Take the 2-minute tour ×
Stack Overflow is a question and answer site for professional and enthusiast programmers. It's 100% free, no registration required.

I am running into same-origin policy issues in Javascript. I've read about a workaround for this using the document.domain variable, but I cannot get the workaround to work. The workaround is that you are supposed to be able to set document.domain to 'example.com' so that if you run code from foo.example.com it can load data via XHR from bar.example.com.

Details on the workaround are here:

https://developer.mozilla.org/En/Same_origin_policy_for_JavaScript

My example code -- which doesn't produce the desired results -- is run from a URL like http://foo.example.com/:

<!DOCTYPE html PUBLIC "-//W3C//DTD XHTML 1.0 Transitional//EN" "http://www.w3.org/TR/xhtml1/DTD/xhtml1-transitional.dtd">
<html xmlns="http://www.w3.org/1999/xhtml">
<body>
<script>
document.domain = 'example.com';
window.onload = function() {
    var req = new XMLHttpRequest();
    var url = 'http://bar.example.com/';
    req.open('GET', url, true);
    req.onreadystatechange = function (aEvt) {
        if (req.readyState == 4) {
            var elem = document.getElementById('result');
            if (req.status == 200) {
                var data = req.responseText;
            } else {
                var data = "Error loading page: " + req.status;
            }
            elem.innerHTML = data;
        }
    };
    req.send(null);
};
</script>
Result:<hr>
<div id="result"></div>
</body>
</html>

The output from this code:

Result:
Error loading page: 0

If I change url to 'http://foo.example.com/', everything works correctly. Is there a bug in my example code?

I don't want to use a proxy because they're slower, less efficient, and will increase traffic on our web server. It'd be really cool if this workaround actually worked. Is this workaround "pie in the sky"?

share|improve this question
add comment

3 Answers

up vote 3 down vote accepted

Since Mic answered why it doesn't work, I thought I'd share the solution to "how" to make cross-domain work. See my SO post here.

share|improve this answer
    
Thank j0rd4n, this is exactly the sort of non-proxy solution I was looking for, even if I was barking up the wrong tree with document.domain. I found a bit more info on the scheme they call JSONP and how jQuery has this functionality built in too, which is outside the scope of my question, but interesting nonetheless: ibm.com/developerworks/library/wa-aj-jsonp1 –  Rubix561 Mar 9 '10 at 7:35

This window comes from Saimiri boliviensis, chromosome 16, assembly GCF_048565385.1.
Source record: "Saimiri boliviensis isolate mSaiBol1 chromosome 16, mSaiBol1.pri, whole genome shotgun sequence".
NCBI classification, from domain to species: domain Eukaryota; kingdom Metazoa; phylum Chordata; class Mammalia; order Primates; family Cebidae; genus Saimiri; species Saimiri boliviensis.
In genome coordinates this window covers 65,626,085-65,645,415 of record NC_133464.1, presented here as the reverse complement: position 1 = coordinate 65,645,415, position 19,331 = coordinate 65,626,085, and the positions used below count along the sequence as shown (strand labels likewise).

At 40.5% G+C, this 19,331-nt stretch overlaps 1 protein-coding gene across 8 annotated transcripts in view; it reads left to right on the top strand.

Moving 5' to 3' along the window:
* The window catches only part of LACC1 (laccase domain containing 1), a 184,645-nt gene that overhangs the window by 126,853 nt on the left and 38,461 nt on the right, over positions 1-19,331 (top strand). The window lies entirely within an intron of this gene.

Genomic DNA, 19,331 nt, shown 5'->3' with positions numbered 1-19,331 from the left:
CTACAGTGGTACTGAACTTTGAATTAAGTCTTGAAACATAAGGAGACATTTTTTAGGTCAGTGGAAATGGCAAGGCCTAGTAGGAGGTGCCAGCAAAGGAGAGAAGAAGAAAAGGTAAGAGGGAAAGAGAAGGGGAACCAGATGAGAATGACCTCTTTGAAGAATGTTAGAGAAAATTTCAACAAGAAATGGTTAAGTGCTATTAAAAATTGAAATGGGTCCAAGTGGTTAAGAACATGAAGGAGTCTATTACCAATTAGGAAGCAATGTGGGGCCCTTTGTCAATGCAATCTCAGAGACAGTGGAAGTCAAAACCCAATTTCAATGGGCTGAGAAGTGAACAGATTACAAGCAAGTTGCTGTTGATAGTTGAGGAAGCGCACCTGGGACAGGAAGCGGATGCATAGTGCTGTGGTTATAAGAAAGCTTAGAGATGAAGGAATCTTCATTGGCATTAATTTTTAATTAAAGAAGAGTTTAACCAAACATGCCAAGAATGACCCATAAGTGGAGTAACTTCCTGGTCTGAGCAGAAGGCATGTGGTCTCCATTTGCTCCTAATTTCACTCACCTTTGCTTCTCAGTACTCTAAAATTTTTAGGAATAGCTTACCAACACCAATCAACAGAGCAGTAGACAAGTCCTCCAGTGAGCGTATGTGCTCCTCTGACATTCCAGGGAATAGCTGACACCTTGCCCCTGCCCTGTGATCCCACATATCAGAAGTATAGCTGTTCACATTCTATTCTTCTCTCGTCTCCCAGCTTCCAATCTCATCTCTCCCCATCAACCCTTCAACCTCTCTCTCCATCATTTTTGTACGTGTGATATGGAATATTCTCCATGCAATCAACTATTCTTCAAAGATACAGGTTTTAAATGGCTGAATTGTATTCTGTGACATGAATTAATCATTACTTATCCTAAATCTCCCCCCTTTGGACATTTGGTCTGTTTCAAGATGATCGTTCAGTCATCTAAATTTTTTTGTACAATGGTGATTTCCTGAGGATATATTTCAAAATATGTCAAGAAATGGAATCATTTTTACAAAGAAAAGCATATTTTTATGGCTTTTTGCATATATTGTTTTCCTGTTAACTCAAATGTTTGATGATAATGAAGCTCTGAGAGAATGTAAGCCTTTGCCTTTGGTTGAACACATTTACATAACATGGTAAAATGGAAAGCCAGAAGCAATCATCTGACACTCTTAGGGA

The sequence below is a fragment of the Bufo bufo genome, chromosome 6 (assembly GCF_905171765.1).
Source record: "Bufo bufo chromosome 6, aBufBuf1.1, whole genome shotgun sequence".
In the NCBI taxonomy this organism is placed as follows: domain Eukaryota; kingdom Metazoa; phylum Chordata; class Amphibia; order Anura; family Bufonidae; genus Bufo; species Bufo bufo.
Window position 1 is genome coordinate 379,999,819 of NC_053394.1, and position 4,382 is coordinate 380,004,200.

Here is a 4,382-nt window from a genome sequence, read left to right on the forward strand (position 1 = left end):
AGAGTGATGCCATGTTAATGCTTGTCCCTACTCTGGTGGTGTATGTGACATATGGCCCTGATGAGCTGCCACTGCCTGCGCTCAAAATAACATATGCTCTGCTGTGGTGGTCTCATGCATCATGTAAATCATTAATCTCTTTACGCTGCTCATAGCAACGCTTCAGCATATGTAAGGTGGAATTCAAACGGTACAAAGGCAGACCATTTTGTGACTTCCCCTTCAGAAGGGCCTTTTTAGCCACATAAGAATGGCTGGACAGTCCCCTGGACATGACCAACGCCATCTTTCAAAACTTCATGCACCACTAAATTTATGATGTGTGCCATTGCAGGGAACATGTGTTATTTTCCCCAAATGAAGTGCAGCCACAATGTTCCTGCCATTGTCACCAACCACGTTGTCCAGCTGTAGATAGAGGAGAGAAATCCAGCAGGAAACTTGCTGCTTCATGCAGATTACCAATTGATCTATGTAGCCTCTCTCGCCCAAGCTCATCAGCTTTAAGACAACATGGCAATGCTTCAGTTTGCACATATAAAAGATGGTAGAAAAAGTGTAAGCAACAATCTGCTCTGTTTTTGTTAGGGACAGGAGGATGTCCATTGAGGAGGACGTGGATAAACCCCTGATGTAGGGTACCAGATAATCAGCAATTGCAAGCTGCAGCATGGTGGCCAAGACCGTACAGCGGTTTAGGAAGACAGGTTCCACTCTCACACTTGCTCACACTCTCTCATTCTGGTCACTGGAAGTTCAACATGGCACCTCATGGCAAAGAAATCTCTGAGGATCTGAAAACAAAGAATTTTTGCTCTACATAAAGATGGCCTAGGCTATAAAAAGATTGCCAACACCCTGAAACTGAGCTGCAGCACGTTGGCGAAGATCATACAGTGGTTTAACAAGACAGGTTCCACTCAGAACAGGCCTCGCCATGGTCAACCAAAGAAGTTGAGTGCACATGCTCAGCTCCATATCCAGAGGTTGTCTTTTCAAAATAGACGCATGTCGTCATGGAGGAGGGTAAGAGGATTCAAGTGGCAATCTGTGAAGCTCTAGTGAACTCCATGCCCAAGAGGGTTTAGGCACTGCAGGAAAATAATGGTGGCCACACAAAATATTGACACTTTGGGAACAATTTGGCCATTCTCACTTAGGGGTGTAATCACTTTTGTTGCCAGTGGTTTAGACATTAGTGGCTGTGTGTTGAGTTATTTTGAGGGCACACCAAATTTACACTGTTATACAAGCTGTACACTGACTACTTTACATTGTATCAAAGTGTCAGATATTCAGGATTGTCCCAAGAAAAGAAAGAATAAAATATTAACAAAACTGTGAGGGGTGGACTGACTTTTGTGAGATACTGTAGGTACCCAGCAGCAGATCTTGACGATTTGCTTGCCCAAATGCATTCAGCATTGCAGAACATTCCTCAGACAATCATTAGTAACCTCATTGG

The process I mentioned uses JSONP but it does it in a manual sense. jquery will handle the "receiving" of the JSONP into the javascript DOM, but you still have to provide a service that returns the JSONP text. At the end of the day, your server page must return formatted JSONP. Your JavaScript (whether it be jquery, ext-js, etc.) must make the call to run the script inside of a script tag. –  Jordan Parmer Mar 9 '10 at 22:31
add comment

document.domain allows the communication between frames/iframes. Not XHR.

<body>
<iframe src="http://bar.example.com/"></iframe>
<script>
    document.domain = 'example.com';
    var ifr = document.getElementsByTagName('IFRAME')[0];
    ifr.onload = function(e){
        //will log the string "BODY" in the console
        console.log(ifr.contentWindow.document.body.tagName);
    };
</script>
</body>

If you remove the line with document.domain, reading the content of the contentWindow will throw the Same Origin Policy error.

share|improve this answer
    
Thanks Mic, it's good to know how document.domain can be used correctly. –  Rubix561 Mar 9 '10 at 7:37
add comment

It seems this [ http://consumer.easyxdm.net/current/example/xhr.html ] example of how to use easyXDM would do the trick as well.

share|improve this answer
add comment

Your Answer

 
discard

By posting your answer, you agree to the privacy policy and terms of service.

Not the answer you're looking for? Browse other questions tagged or ask your own question.